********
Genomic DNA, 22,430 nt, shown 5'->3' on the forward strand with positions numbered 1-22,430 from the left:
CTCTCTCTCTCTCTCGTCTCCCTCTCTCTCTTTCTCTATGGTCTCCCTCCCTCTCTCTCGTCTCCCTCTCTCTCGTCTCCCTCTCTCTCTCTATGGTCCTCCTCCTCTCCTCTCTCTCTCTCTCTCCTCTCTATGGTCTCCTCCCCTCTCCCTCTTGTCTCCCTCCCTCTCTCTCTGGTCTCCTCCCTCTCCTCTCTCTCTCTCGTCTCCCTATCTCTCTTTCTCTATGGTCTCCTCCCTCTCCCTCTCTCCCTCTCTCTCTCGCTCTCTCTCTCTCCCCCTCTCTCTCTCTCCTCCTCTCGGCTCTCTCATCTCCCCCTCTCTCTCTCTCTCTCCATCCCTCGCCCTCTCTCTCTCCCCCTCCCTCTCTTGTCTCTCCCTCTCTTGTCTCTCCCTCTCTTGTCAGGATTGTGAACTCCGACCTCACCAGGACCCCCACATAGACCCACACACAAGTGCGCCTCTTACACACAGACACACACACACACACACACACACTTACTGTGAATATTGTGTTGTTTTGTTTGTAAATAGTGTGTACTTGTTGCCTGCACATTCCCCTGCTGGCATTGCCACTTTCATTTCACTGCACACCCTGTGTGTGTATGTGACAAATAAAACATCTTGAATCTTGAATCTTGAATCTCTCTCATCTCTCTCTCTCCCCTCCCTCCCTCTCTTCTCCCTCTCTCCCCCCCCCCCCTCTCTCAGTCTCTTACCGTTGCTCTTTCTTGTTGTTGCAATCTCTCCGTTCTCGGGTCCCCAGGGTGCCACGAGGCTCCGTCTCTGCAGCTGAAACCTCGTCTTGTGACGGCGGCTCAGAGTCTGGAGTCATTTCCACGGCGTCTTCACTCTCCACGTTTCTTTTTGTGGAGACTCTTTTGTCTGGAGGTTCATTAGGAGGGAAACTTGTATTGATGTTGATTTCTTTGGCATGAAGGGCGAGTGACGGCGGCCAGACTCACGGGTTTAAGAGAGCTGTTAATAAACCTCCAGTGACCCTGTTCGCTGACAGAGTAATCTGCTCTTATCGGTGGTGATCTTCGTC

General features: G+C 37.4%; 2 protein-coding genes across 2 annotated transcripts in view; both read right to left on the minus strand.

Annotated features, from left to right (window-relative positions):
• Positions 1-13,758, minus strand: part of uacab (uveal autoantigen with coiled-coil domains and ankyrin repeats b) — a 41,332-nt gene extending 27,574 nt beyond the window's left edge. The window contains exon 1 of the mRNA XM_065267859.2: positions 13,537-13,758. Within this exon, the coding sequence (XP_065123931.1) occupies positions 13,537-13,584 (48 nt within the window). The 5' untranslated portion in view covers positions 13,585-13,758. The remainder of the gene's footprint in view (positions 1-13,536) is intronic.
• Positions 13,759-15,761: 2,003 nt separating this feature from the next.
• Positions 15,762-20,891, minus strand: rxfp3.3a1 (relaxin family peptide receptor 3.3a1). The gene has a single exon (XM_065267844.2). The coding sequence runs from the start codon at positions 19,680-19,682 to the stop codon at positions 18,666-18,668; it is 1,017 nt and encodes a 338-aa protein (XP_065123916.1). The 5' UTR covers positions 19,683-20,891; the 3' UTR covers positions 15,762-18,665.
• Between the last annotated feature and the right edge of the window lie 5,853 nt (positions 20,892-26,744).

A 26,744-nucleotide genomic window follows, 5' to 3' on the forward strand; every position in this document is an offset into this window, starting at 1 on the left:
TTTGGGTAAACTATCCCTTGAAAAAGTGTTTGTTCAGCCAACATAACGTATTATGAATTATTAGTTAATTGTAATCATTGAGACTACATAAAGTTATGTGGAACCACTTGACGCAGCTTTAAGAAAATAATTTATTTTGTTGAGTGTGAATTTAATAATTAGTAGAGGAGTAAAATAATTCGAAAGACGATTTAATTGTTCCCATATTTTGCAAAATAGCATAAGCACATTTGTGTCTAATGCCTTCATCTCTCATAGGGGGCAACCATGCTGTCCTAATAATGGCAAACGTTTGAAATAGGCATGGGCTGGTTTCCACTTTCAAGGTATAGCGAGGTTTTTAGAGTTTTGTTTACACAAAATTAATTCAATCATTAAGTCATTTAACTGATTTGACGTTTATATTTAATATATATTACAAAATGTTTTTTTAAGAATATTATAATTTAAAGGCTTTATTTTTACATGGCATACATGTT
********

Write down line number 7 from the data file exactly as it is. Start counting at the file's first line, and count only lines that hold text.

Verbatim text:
• Positions 15,762-20,891, minus strand: rxfp3.3a1 (relaxin family peptide receptor 3.3a1). The gene has a single exon (XM_065267844.2). The coding sequence runs from the start codon at positions 19,680-19,682 to the stop codon at positions 18,666-18,668; it is 1,017 nt and encodes a 338-aa protein (XP_065123916.1). The 5' UTR covers positions 19,683-20,891; the 3' UTR covers positions 15,762-18,665.